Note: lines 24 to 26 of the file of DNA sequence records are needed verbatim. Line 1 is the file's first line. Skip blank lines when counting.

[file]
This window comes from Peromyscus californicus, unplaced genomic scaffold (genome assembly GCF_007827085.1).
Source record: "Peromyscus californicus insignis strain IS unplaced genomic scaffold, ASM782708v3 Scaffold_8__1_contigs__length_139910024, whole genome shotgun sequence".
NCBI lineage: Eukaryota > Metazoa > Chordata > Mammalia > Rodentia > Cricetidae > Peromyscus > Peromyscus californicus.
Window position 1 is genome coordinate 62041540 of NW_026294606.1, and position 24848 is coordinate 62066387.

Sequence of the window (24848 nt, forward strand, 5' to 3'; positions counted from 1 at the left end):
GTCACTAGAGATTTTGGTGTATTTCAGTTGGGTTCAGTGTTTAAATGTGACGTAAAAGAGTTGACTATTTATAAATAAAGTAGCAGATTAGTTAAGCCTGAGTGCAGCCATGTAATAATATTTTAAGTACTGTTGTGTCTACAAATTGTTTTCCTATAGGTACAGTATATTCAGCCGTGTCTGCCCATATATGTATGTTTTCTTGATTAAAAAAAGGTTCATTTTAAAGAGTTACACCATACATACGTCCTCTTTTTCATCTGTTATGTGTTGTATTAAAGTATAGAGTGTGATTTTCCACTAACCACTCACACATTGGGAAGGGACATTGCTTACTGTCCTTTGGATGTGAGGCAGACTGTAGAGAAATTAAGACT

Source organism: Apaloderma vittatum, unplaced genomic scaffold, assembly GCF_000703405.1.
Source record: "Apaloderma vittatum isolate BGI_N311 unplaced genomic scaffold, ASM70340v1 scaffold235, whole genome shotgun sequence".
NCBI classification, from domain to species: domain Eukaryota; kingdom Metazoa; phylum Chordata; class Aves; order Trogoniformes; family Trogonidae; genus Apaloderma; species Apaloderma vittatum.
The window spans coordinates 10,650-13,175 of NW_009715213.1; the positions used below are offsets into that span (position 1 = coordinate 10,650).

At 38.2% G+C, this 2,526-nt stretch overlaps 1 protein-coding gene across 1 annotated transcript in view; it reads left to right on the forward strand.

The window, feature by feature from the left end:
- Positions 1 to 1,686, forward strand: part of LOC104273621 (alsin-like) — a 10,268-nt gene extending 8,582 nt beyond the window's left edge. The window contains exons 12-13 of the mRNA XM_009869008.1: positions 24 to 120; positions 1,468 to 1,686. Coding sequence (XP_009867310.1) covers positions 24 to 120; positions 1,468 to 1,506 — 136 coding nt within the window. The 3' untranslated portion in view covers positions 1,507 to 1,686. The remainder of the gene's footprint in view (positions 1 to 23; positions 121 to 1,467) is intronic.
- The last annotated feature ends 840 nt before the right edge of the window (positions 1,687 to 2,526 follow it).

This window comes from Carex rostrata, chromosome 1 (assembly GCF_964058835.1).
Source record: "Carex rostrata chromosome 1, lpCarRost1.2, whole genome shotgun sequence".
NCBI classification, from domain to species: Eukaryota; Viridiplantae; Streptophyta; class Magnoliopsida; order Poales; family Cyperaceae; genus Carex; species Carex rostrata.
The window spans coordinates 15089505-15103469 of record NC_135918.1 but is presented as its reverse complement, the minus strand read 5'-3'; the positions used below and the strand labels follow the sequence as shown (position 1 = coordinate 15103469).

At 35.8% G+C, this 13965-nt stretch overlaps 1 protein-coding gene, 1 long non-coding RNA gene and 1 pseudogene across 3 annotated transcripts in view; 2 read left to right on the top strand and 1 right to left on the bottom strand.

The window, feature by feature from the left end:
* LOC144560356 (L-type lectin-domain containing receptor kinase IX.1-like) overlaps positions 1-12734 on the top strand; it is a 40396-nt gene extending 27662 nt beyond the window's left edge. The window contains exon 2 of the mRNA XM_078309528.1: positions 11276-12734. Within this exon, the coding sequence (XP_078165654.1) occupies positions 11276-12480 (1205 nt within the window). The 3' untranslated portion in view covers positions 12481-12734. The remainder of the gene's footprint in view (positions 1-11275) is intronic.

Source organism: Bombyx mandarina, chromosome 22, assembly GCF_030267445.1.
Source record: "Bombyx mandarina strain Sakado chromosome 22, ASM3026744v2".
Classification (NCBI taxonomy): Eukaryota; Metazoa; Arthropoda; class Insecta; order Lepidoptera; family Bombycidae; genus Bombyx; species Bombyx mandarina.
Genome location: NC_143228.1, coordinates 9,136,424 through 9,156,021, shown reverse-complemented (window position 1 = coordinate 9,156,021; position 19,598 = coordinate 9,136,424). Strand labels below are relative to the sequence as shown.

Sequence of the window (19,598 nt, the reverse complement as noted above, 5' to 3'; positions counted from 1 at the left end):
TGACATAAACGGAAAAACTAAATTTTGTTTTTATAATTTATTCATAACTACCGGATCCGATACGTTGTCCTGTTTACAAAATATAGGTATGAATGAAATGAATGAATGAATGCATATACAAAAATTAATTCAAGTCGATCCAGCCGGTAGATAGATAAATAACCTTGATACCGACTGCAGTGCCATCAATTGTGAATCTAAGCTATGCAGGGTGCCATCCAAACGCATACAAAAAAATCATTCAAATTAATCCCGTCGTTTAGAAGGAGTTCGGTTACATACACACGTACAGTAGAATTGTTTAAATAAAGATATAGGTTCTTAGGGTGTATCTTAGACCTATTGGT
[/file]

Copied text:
Classification (NCBI taxonomy): Eukaryota; Metazoa; Arthropoda; class Insecta; order Lepidoptera; family Bombycidae; genus Bombyx; species Bombyx mandarina.
Genome location: NC_143228.1, coordinates 9,136,424 through 9,156,021, shown reverse-complemented (window position 1 = coordinate 9,156,021; position 19,598 = coordinate 9,136,424). Strand labels below are relative to the sequence as shown.

Sequence of the window (19,598 nt, the reverse complement as noted above, 5' to 3'; positions counted from 1 at the left end):